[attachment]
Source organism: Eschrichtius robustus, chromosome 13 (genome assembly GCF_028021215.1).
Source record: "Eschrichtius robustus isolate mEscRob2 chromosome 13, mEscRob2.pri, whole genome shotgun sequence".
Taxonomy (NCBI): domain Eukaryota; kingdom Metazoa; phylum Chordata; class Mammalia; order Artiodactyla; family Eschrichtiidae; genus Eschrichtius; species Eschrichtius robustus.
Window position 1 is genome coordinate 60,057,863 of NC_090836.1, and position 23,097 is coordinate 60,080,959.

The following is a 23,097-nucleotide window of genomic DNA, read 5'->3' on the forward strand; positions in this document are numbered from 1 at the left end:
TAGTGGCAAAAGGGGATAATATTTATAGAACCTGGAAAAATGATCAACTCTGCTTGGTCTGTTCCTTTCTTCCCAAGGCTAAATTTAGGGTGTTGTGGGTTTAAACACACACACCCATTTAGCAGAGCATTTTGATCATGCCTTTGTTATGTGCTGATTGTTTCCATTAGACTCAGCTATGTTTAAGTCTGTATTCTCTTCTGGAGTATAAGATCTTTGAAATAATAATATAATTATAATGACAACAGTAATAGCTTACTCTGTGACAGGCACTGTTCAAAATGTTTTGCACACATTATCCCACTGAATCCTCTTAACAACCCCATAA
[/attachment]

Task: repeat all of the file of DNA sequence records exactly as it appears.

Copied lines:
Source organism: Eschrichtius robustus, chromosome 13 (genome assembly GCF_028021215.1).
Source record: "Eschrichtius robustus isolate mEscRob2 chromosome 13, mEscRob2.pri, whole genome shotgun sequence".
Taxonomy (NCBI): domain Eukaryota; kingdom Metazoa; phylum Chordata; class Mammalia; order Artiodactyla; family Eschrichtiidae; genus Eschrichtius; species Eschrichtius robustus.
Window position 1 is genome coordinate 60,057,863 of NC_090836.1, and position 23,097 is coordinate 60,080,959.

The following is a 23,097-nucleotide window of genomic DNA, read 5'->3' on the forward strand; positions in this document are numbered from 1 at the left end:
TAGTGGCAAAAGGGGATAATATTTATAGAACCTGGAAAAATGATCAACTCTGCTTGGTCTGTTCCTTTCTTCCCAAGGCTAAATTTAGGGTGTTGTGGGTTTAAACACACACACCCATTTAGCAGAGCATTTTGATCATGCCTTTGTTATGTGCTGATTGTTTCCATTAGACTCAGCTATGTTTAAGTCTGTATTCTCTTCTGGAGTATAAGATCTTTGAAATAATAATATAATTATAATGACAACAGTAATAGCTTACTCTGTGACAGGCACTGTTCAAAATGTTTTGCACACATTATCCCACTGAATCCTCTTAACAACCCCATAA